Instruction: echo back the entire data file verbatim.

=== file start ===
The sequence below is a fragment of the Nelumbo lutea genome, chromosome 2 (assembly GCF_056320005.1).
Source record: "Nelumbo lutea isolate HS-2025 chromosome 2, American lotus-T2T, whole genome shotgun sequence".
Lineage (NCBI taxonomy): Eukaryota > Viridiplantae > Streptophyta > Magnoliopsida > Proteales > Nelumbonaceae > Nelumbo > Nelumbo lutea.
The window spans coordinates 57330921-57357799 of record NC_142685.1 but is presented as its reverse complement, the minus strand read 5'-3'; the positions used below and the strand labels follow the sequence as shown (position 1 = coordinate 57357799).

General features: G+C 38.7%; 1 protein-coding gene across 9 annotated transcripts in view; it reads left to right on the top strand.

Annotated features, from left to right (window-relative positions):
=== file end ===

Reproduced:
The sequence below is a fragment of the Nelumbo lutea genome, chromosome 2 (assembly GCF_056320005.1).
Source record: "Nelumbo lutea isolate HS-2025 chromosome 2, American lotus-T2T, whole genome shotgun sequence".
Lineage (NCBI taxonomy): Eukaryota > Viridiplantae > Streptophyta > Magnoliopsida > Proteales > Nelumbonaceae > Nelumbo > Nelumbo lutea.
The window spans coordinates 57330921-57357799 of record NC_142685.1 but is presented as its reverse complement, the minus strand read 5'-3'; the positions used below and the strand labels follow the sequence as shown (position 1 = coordinate 57357799).

General features: G+C 38.7%; 1 protein-coding gene across 9 annotated transcripts in view; it reads left to right on the top strand.

Annotated features, from left to right (window-relative positions):